Trust, but verify. Seems like commonsense. Unfortunately, government programs are often lacking in common sense.
According to the Mississippi Department of Human Services, self-verification is the method used to determine eligibility for food stamps, also called the Supplemental Nutrition Assistance Program (SNAP). The director of fraud investigation with the department acknowledges: “The application process for SNAP is based on an ‘honor system,’ trusting that applicants truthfully submit their income and number of dependents.”
It should come as no surprise that some people aren’t telling the truth about their identity or residency or income when applying for welfare, whether it be food stamps or Medicaid. What is surprising, unbelievable really, is that the state is not really verifying who people are, where they live and whether they are actually in need. The result is millions of taxpayer dollars lost to fraud, waste and abuse. This is savings that could be going to help the nearly 8,000 Mississippians with disabilities and other serious needs on a waiting list for Medicaid’s Home and Community Based Services. It is savings that could be going to patch holes in our Medicaid budget, or state budget.
A bill (HB 1090) sponsored by Rep. Chris Brown and currently in the state Senate would require Mississippi welfare programs to use a verification service to check for things like identity and residency. Using databases easily accessible in the private sector, this service would discover whether a Social Security number is being fraudulently used. When Illinois ran a similar audit they found 14,000 dead people on their Medicaid rolls. The eligibility review would also check things like whether someone on Mississippi Medicaid is paying property taxes in another state — a likely sign the recipient is not a Mississippi resident. It would check incarceration status and death records and immigration status — all the things any reasonable voter assumes are already being verified to protect the integrity of our welfare programs.
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The measure also includes commonsense reforms like expecting SNAP enrollees to cooperate with a fraud investigation. The bill would track where welfare benefits are being accessed and spent. When Maine ran such a check, it found $3.5 million worth of transactions in Florida, including hundreds of thousands of dollars in withdrawals from ATMs near Walt Disney World. When Florida ran such a check, it found 3,500 of its food stamp recipients were also receiving food stamps in at least one other nearby state, including Mississippi.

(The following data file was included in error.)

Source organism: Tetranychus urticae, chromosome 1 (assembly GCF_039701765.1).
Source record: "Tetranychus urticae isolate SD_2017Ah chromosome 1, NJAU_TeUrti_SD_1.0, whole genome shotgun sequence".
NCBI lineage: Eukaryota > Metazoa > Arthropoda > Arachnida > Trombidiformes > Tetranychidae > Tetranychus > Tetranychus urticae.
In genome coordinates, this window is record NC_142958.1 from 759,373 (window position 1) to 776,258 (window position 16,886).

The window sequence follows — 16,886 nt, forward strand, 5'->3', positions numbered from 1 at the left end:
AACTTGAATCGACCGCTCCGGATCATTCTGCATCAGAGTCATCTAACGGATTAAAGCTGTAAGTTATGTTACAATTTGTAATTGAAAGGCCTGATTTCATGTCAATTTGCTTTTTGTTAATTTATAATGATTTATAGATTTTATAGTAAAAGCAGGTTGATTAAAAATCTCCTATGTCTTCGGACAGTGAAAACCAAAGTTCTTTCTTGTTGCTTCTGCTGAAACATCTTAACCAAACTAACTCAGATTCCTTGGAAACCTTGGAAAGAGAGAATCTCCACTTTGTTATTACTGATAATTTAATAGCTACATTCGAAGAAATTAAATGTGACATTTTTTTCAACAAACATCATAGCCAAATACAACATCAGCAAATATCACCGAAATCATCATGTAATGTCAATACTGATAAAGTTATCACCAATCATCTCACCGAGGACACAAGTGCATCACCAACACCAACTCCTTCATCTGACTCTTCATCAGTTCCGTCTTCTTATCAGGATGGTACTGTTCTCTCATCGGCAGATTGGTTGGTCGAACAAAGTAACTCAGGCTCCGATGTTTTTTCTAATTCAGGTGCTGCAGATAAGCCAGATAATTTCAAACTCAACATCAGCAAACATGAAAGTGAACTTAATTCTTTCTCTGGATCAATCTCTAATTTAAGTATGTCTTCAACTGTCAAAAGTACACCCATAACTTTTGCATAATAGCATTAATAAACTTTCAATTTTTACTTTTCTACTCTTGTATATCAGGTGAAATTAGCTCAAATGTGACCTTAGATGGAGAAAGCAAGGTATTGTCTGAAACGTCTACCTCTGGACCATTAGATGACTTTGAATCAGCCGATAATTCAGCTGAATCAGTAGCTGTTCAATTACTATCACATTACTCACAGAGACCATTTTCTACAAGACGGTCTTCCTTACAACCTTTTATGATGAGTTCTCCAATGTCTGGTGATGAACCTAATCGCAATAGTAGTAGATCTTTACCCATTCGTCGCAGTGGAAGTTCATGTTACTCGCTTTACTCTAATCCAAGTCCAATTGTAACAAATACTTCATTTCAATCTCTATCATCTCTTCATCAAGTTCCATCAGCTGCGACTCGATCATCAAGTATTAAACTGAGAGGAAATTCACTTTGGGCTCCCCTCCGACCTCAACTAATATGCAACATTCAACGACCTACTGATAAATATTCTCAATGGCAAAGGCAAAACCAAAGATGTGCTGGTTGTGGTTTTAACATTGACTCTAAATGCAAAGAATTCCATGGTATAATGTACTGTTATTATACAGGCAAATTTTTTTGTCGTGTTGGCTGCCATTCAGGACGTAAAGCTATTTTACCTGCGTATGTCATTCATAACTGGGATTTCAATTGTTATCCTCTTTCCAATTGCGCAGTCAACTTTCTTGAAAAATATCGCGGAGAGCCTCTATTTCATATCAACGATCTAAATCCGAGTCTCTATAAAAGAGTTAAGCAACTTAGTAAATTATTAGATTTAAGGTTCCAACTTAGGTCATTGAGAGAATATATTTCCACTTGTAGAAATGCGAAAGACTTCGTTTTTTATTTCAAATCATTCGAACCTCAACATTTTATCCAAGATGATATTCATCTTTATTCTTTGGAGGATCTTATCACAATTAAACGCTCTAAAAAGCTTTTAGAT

Those who claim welfare fraud is not a problem in Mississippi are mistaken. It is so much of a problem that in 2015 the Mississippi Department of Human Services (DHS) was awarded a $1.9 million federal grant to help eliminate fraud. It is so much of a problem that the state auditor has found millions in questionable TANF costs and warned that the “failure to maintain supporting documentation for eligibility as well as not monitoring and reducing benefits” as required could result in the state having to repay federal funds.
Similarly, we have seen recent arrests for welfare fraud in several counties. According to news reports, DHS has been “knocking, one door at a time, looking for people who’ve applied for food stamp benefits that aren’t entitled.” Instead of going door-to-door, we can harness the power of technology to catch a good bit of that fraud with the click of a button.
It is no accident that the states most committed to a robust social safety net are also rooting out fraud most aggressively. The first state to proactively verify its Medicaid rolls was Pennsylvania, which launched its own program in 2011. It identified 160,000 ineligible welfare recipients in the first 10 months and saved the state nearly $300 million. Illinois, Minnesota and Massachusetts soon followed. Altogether, those four states are seeing a combined savings of $1.3 billion annually. We estimate Mississippi would save $40 million annually, based on a fraud rate of 2 to 4 percent.
If we want to protect our Medicaid and other welfare programs for those who are the poorest of the poor, the disabled and the elderly, we need to eliminate fraud and waste. We owe it to all Mississippians — including those who are truly eligible to receive these benefits — to be good stewards of these programs.
Jameson Taylor Ph.D. is vice president for policy at the Mississippi Center for Public Policy.